The American woman has always been and will always be a contradiction

When I first started blogging here, I had a misinformed idea that there was a lot more pro-mother tendency in American women before roughly the 1960s.  But that isn’t the case.  What is the case is that from the pre-America colonial days up until now in the Age of Devices,  American women have always been the definition of Hegelian contradiction, pulling in opposite directions.

Unusually even among European cultures, American women have always had a contingent that privileged the mother-child dyad so extremely that nobody else was supposed to provide care or upbringing of the child(ren).  This remains shocking to me and something I’m still trying to accept.  But even when women mostly had to have other women around, American women have had a subset that was very loud and pushy about how they could or ought to go it alone and rear their children without any other humans involved, even dad.

The conservative flavor has brought us the sorts of people who believe mother-only childcare and child rearing is universal, historical and natural on the conservative or right-wing side.  A different flavor, call it liberal though it crosses many political lines, has brought us the ultimately damaging attachment parenting model.  A lot of the mommy wars are American women singing their usual Hegelian song.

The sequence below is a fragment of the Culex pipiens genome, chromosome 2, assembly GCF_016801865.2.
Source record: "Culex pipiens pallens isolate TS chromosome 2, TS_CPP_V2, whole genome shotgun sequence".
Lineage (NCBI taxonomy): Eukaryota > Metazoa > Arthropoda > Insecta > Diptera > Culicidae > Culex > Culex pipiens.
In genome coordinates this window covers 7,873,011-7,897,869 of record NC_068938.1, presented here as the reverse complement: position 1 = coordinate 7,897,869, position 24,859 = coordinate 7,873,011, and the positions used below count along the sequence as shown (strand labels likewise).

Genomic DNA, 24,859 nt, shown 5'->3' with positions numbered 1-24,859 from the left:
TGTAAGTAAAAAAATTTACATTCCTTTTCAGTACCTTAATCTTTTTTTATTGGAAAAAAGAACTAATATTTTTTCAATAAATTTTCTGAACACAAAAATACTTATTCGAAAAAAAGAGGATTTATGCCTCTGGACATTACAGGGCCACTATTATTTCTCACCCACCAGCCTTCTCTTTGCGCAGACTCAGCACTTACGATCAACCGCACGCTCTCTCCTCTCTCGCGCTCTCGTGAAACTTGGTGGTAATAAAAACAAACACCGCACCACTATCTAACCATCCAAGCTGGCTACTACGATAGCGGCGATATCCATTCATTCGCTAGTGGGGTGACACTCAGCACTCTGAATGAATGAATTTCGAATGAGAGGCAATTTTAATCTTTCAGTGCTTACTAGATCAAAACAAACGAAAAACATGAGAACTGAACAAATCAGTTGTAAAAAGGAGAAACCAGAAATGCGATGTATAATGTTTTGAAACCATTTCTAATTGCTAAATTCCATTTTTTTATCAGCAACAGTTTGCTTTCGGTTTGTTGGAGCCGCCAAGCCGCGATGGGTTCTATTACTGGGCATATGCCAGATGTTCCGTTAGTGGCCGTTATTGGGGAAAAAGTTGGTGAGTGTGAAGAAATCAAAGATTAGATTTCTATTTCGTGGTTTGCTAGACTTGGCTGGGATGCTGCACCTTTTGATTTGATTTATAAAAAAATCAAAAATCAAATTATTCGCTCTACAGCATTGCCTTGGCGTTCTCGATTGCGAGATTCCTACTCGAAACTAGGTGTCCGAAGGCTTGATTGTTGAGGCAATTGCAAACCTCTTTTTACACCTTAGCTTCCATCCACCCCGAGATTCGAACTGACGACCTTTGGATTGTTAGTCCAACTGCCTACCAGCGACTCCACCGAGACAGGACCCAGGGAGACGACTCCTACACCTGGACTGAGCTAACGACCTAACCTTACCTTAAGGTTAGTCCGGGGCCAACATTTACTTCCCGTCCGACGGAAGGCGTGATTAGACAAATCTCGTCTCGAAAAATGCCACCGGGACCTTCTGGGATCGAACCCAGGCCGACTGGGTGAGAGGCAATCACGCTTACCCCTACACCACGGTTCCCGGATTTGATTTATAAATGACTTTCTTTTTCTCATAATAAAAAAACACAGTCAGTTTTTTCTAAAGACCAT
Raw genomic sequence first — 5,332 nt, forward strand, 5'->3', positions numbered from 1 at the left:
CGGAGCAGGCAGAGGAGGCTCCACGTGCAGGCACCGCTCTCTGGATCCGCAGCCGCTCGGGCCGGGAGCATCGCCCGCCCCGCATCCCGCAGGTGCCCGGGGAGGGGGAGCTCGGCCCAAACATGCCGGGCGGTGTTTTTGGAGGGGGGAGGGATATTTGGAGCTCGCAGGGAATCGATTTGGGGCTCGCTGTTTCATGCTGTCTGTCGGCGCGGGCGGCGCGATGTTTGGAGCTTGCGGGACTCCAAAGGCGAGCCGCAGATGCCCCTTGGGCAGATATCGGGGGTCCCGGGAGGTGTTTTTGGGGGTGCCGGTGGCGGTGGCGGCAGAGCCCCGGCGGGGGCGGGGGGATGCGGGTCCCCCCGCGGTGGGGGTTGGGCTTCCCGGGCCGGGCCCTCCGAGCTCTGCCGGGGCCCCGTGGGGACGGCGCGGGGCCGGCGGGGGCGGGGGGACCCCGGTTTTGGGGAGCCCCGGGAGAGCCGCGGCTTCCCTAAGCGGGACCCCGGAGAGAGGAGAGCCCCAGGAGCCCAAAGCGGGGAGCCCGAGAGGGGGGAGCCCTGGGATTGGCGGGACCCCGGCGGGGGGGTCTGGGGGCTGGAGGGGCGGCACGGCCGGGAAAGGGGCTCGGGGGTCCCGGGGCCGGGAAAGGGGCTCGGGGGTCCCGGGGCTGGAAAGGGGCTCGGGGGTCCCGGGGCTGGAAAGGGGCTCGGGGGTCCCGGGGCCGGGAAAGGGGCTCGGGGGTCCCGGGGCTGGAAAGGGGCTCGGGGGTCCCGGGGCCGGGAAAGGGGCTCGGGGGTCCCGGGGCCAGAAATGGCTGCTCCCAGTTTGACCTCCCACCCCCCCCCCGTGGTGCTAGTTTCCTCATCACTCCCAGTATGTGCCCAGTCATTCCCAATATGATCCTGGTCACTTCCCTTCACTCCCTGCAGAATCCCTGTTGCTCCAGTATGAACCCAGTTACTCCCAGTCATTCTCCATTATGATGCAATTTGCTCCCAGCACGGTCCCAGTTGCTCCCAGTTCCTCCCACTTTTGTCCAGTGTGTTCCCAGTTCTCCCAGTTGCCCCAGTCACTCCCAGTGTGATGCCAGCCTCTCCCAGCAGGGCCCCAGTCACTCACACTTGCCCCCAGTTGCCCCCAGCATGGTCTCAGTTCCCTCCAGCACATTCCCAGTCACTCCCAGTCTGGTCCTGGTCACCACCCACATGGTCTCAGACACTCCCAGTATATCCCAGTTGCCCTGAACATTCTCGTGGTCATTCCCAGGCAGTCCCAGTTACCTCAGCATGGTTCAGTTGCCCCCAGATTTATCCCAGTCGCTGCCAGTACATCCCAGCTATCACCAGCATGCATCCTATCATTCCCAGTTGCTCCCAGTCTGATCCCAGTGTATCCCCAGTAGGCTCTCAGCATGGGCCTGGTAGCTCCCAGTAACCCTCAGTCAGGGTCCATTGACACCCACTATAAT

The Puritan factory model of child rearing, in which many people got a crack at rearing the child and the mother-child dyad was not privileged as such is the other side of this coin.  There’s also always been a contingent of American women who believed children to be fungible, and thus it was merely a matter of applying the right systems to a child by any adult who’d mastered those systems.

There were a lot of women, often mothers, behind the drives for daycare, systematized mass education and other attempts to genericize child care and child rearing.

I don’t have the energy to make a separate post, but the Little Golden Books were a combination child psychology experiment and mass kid-marketing experiment done by a working mother who believed more “authentic” children’s tales would be useful in improving the educational level of young urban children.  She herself was a major promoter in the early 20th century of the right of women to combine having a family and having a productive, fulfilling career.

Meanwhile, one of my favorite American writers, Gene Stratton-Porter, was a massive promoter of mother-care as the only real care in her fiction and some of her non-fiction writing.  She combined this, in that contradictory way of American women, with explicit commentary about how it was acceptable to have relatives, governesses or tutors though.

So the American project, distaff side, has always been contradictory and oxymoronic.  The American woman is a social creature, but yet anti-social.  Maternal, sometimes cloyingly so, yet dismissive of maternal love.

I’ve been looking into women’s history around the world and American women are Just Different compared to other women when it comes to all these things.  They have always had massive personal freedom, even many enslaved women during those eras.  But they’ve also had a sometimes bizarre interpretation of the life domestic compared to historical norms, even ones concurrent to their own for a given point in American history.